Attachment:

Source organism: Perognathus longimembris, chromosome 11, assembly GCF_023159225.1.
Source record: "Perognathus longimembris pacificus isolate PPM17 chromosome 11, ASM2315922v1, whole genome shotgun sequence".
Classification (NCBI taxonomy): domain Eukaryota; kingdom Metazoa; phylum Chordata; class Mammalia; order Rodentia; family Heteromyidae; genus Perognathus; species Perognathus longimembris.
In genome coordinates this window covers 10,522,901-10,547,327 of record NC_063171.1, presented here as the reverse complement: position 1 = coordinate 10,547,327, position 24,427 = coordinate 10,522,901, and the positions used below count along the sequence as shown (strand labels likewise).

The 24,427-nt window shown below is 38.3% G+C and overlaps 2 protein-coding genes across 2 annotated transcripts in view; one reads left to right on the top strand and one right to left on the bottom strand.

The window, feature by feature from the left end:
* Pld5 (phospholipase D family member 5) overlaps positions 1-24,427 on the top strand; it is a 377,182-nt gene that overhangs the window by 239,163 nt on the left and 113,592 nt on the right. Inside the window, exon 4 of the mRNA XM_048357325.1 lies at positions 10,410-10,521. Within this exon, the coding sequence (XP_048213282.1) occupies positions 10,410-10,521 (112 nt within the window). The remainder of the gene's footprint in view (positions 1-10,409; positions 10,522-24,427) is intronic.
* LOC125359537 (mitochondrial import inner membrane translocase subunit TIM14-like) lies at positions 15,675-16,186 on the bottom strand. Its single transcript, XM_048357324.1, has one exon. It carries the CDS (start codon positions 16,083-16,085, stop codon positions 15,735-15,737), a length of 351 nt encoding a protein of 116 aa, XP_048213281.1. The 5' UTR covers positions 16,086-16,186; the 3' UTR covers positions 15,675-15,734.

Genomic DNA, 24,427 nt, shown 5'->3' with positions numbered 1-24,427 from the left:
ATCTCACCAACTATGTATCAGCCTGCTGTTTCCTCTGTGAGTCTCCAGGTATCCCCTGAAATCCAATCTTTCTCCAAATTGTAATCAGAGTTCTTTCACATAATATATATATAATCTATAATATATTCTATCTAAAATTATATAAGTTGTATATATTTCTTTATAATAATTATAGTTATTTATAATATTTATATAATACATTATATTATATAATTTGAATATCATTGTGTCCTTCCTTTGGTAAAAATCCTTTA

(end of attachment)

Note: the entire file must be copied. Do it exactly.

Source organism: Perognathus longimembris, chromosome 11, assembly GCF_023159225.1.
Source record: "Perognathus longimembris pacificus isolate PPM17 chromosome 11, ASM2315922v1, whole genome shotgun sequence".
Classification (NCBI taxonomy): domain Eukaryota; kingdom Metazoa; phylum Chordata; class Mammalia; order Rodentia; family Heteromyidae; genus Perognathus; species Perognathus longimembris.
In genome coordinates this window covers 10,522,901-10,547,327 of record NC_063171.1, presented here as the reverse complement: position 1 = coordinate 10,547,327, position 24,427 = coordinate 10,522,901, and the positions used below count along the sequence as shown (strand labels likewise).

The 24,427-nt window shown below is 38.3% G+C and overlaps 2 protein-coding genes across 2 annotated transcripts in view; one reads left to right on the top strand and one right to left on the bottom strand.

The window, feature by feature from the left end:
* Pld5 (phospholipase D family member 5) overlaps positions 1-24,427 on the top strand; it is a 377,182-nt gene that overhangs the window by 239,163 nt on the left and 113,592 nt on the right. Inside the window, exon 4 of the mRNA XM_048357325.1 lies at positions 10,410-10,521. Within this exon, the coding sequence (XP_048213282.1) occupies positions 10,410-10,521 (112 nt within the window). The remainder of the gene's footprint in view (positions 1-10,409; positions 10,522-24,427) is intronic.
* LOC125359537 (mitochondrial import inner membrane translocase subunit TIM14-like) lies at positions 15,675-16,186 on the bottom strand. Its single transcript, XM_048357324.1, has one exon. It carries the CDS (start codon positions 16,083-16,085, stop codon positions 15,735-15,737), a length of 351 nt encoding a protein of 116 aa, XP_048213281.1. The 5' UTR covers positions 16,086-16,186; the 3' UTR covers positions 15,675-15,734.

Genomic DNA, 24,427 nt, shown 5'->3' with positions numbered 1-24,427 from the left:
ATCTCACCAACTATGTATCAGCCTGCTGTTTCCTCTGTGAGTCTCCAGGTATCCCCTGAAATCCAATCTTTCTCCAAATTGTAATCAGAGTTCTTTCACATAATATATATATAATCTATAATATATTCTATCTAAAATTATATAAGTTGTATATATTTCTTTATAATAATTATAGTTATTTATAATATTTATATAATACATTATATTATATAATTTGAATATCATTGTGTCCTTCCTTTGGTAAAAATCCTTTA